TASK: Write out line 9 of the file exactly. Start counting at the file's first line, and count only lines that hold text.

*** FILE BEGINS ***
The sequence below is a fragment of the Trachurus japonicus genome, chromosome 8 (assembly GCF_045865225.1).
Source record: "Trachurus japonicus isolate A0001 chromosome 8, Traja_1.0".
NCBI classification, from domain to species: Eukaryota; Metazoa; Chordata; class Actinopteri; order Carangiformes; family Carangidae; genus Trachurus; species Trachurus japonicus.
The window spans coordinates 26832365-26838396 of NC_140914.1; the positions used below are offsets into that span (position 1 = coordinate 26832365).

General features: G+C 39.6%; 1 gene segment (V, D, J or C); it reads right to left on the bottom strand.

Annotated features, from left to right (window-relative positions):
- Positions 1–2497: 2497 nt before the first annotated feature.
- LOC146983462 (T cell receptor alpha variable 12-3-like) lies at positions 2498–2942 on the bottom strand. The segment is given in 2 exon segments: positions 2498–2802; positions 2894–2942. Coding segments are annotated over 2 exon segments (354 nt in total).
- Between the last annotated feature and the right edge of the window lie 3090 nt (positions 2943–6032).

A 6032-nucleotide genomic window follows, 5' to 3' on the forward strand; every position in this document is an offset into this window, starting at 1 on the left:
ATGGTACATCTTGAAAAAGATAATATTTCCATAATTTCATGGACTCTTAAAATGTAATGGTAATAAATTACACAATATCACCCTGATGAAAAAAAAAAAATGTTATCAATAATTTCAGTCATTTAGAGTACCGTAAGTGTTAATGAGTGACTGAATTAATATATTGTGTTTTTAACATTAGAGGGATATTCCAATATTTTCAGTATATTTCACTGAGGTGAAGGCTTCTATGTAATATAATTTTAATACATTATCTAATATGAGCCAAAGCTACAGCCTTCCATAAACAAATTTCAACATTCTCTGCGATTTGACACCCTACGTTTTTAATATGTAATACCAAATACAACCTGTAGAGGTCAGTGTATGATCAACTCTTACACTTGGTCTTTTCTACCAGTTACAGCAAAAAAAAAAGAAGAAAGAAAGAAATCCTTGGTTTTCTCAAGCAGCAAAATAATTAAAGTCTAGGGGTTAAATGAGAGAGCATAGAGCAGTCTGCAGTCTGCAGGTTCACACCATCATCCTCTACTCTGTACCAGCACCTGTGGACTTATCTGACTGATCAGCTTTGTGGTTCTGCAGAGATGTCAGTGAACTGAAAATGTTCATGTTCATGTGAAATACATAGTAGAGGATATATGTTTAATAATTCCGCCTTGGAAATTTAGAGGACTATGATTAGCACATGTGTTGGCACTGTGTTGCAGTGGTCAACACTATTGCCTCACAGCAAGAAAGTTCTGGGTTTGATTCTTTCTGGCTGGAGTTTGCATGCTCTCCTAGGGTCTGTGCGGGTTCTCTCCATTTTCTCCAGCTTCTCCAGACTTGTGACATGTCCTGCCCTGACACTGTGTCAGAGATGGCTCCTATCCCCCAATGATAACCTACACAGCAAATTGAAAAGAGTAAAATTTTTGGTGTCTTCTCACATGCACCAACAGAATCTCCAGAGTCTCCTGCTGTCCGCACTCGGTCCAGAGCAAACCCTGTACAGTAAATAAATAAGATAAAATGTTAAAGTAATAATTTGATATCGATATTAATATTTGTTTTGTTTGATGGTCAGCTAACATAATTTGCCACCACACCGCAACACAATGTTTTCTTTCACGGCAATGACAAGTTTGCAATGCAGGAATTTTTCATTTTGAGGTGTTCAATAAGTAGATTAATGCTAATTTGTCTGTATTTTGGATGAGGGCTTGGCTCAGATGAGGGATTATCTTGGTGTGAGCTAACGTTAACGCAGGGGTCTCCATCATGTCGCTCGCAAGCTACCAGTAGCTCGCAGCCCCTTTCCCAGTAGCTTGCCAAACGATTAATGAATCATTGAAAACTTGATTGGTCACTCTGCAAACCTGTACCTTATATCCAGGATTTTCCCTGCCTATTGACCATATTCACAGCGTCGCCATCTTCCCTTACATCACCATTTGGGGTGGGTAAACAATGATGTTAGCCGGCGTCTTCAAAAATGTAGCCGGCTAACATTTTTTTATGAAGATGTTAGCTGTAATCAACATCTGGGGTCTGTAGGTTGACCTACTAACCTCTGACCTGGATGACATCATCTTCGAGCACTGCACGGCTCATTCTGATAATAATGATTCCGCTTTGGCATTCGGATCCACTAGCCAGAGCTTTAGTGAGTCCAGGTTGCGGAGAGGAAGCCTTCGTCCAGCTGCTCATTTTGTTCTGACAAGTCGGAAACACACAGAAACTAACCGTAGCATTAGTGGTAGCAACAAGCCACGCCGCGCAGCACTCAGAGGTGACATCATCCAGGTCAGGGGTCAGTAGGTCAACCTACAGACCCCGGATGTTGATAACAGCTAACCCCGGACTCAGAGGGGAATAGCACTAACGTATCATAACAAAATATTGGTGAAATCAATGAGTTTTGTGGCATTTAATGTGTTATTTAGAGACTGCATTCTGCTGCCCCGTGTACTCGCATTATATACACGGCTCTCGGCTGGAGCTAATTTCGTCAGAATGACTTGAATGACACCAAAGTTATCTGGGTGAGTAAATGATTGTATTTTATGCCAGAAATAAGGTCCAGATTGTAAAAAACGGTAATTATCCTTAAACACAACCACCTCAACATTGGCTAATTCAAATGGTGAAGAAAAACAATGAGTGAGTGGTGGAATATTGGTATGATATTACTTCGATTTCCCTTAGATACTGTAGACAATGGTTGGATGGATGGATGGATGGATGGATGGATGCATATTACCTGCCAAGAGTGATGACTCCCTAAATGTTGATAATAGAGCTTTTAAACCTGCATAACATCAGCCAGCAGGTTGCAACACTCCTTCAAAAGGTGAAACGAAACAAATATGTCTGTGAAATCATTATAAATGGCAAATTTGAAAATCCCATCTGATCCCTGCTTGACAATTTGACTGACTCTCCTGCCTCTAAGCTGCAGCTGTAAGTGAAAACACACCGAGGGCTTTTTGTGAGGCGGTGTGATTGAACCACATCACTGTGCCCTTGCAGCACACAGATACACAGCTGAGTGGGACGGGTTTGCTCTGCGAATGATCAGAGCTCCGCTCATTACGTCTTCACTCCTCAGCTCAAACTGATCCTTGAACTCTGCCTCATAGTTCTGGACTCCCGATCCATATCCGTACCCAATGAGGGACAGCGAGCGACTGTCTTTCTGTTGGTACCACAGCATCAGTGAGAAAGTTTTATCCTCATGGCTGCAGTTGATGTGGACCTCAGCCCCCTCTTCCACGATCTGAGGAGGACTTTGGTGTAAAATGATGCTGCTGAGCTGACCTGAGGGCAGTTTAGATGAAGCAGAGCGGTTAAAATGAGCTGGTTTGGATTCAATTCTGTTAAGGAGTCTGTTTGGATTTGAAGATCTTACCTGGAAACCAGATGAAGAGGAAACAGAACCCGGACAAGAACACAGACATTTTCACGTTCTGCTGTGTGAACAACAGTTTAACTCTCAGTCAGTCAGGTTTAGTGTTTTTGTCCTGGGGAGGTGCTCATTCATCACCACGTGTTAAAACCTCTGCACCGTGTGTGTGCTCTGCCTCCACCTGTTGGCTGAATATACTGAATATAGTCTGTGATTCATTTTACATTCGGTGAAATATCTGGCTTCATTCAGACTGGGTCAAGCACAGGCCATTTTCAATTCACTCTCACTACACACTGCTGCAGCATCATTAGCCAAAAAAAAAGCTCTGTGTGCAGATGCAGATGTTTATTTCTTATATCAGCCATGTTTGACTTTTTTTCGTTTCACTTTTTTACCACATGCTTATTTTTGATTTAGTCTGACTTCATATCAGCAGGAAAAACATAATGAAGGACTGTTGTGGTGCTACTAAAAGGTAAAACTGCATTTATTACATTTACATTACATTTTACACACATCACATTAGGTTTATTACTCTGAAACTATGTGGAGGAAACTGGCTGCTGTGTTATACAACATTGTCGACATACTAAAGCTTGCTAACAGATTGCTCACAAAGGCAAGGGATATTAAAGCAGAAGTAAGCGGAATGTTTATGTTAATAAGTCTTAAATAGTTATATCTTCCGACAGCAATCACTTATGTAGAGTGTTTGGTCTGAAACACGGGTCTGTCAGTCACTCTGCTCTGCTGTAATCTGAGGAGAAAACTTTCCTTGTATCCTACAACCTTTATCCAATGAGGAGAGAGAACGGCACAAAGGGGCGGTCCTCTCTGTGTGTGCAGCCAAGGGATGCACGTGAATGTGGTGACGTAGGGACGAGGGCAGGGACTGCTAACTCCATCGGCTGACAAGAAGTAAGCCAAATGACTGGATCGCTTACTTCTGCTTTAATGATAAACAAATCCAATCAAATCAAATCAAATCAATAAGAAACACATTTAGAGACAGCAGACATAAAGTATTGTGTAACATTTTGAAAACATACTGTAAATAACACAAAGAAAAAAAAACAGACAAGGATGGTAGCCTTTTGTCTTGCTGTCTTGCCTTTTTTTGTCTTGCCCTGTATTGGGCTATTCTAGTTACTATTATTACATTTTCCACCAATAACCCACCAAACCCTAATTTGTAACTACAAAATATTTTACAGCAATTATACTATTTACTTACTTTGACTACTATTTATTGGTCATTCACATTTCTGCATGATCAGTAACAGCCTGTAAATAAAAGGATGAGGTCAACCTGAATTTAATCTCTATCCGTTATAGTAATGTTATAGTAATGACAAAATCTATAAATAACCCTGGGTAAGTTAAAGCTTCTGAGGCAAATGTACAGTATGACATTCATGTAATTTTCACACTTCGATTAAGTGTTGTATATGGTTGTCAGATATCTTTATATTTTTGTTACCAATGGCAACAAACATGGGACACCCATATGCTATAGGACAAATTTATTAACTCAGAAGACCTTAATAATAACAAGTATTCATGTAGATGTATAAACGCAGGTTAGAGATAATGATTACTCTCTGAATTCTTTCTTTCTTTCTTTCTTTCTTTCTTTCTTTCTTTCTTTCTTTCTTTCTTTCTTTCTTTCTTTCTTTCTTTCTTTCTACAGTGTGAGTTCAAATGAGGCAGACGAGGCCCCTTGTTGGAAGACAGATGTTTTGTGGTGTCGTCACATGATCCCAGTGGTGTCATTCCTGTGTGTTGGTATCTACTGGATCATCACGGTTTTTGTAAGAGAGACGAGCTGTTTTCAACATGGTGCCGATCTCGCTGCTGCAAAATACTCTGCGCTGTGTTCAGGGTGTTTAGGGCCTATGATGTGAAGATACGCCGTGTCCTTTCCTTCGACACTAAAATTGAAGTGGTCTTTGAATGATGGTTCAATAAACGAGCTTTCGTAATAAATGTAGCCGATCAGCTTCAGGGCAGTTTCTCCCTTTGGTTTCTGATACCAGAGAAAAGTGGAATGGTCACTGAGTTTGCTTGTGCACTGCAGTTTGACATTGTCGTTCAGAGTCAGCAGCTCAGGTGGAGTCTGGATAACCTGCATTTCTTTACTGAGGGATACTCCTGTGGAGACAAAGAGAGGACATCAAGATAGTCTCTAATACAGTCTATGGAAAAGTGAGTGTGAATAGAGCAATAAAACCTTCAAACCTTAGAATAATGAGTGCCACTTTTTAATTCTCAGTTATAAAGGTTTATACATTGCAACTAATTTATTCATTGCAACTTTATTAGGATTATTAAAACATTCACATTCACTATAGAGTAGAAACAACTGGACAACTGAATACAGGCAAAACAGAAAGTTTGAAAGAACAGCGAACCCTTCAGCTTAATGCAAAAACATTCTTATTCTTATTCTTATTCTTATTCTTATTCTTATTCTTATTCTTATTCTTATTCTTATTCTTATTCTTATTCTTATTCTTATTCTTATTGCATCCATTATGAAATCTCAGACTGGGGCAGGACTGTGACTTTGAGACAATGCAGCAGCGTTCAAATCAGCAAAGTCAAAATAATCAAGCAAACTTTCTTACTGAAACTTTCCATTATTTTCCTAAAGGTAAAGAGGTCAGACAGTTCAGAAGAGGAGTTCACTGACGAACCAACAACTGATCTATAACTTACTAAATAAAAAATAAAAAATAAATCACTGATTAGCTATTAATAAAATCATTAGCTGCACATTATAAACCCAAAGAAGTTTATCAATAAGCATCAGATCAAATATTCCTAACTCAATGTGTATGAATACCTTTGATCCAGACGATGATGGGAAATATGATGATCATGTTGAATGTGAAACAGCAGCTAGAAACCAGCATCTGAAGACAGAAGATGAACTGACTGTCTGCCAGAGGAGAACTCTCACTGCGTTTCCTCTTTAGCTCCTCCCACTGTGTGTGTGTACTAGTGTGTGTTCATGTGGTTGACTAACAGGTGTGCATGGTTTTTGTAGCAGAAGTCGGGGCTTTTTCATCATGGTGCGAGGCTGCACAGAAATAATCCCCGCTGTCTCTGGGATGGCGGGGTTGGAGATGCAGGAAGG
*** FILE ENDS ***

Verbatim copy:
- Between the last annotated feature and the right edge of the window lie 3090 nt (positions 2943–6032).